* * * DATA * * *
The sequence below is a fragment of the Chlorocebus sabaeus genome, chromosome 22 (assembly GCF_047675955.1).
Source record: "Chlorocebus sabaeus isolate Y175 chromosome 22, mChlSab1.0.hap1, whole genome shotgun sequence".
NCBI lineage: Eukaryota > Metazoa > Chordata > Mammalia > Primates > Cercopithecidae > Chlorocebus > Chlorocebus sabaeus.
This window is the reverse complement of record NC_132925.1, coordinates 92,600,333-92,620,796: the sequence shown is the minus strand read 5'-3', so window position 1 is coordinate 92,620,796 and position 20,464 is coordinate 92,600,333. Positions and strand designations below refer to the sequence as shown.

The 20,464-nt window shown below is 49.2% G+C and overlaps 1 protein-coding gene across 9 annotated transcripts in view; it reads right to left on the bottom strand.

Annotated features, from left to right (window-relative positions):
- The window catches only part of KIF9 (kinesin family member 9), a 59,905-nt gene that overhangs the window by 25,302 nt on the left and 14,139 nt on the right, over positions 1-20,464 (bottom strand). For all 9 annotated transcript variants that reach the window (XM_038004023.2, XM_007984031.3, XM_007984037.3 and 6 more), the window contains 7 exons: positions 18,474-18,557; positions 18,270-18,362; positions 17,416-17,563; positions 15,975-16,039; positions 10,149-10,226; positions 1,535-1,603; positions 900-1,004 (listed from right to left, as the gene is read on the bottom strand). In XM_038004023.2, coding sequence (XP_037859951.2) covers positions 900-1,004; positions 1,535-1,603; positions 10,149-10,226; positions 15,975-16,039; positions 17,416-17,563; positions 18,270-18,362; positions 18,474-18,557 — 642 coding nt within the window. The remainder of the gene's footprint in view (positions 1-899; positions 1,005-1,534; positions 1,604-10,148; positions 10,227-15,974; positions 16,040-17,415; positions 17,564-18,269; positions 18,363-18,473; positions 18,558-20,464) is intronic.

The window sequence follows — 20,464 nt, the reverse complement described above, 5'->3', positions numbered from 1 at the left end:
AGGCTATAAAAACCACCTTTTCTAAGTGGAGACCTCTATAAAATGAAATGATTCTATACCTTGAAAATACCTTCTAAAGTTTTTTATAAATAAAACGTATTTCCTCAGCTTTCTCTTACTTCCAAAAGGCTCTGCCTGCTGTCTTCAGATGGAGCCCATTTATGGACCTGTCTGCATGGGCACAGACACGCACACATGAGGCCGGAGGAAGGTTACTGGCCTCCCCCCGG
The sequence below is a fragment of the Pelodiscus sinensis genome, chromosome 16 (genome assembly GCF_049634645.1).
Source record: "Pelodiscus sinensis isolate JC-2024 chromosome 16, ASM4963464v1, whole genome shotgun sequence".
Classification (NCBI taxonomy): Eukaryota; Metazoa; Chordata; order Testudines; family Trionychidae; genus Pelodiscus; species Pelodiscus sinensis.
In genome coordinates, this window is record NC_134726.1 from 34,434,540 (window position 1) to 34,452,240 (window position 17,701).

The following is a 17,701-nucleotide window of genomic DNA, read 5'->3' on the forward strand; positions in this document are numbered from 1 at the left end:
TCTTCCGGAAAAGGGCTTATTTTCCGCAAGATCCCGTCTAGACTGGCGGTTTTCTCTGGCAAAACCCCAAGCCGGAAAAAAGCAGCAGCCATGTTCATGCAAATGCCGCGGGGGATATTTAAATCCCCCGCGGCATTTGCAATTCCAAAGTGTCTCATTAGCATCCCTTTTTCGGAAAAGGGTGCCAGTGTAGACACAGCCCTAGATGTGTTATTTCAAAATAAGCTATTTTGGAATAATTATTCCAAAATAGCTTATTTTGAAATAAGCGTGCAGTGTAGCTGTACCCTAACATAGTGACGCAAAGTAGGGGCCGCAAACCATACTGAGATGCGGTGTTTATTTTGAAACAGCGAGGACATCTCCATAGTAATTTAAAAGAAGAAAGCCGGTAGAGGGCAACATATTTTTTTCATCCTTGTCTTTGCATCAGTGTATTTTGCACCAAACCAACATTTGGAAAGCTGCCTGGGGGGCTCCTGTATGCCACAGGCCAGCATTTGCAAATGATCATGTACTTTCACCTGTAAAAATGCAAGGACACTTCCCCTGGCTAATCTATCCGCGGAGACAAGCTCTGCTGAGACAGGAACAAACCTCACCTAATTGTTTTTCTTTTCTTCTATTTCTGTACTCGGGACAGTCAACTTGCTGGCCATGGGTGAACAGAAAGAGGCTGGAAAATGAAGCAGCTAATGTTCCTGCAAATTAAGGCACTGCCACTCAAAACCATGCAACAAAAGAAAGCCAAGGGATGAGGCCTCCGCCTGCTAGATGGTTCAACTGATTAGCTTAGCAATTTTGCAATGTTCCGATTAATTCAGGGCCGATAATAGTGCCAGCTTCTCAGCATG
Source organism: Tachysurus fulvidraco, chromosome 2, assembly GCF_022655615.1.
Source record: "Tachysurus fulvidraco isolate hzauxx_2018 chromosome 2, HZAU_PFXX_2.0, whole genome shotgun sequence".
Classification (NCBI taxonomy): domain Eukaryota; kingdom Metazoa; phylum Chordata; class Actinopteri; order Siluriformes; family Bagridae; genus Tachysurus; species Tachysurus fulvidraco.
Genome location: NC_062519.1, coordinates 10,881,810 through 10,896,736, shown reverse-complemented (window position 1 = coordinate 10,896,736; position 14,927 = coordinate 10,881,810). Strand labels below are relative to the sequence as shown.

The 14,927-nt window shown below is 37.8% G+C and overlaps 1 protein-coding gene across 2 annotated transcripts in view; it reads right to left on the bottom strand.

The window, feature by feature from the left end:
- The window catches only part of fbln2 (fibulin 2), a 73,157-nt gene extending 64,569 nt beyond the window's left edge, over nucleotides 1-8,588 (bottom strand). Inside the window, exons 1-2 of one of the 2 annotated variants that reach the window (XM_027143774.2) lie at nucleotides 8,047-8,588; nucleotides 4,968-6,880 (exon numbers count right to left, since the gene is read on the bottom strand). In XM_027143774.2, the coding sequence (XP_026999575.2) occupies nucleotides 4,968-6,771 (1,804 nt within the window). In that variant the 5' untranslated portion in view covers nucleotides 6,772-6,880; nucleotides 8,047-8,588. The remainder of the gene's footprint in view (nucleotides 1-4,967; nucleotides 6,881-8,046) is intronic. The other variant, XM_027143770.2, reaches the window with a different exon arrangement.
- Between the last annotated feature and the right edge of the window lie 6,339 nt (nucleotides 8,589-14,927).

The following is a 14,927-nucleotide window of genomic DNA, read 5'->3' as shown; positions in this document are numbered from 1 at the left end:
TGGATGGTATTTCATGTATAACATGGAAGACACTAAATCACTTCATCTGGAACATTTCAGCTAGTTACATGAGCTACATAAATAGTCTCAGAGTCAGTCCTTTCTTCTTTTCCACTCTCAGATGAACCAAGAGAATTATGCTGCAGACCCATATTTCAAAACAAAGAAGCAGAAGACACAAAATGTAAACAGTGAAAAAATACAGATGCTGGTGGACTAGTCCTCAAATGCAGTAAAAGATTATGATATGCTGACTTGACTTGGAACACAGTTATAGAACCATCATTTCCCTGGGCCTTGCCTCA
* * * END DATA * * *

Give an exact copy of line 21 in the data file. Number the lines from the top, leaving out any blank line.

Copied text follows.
The window, feature by feature from the left end: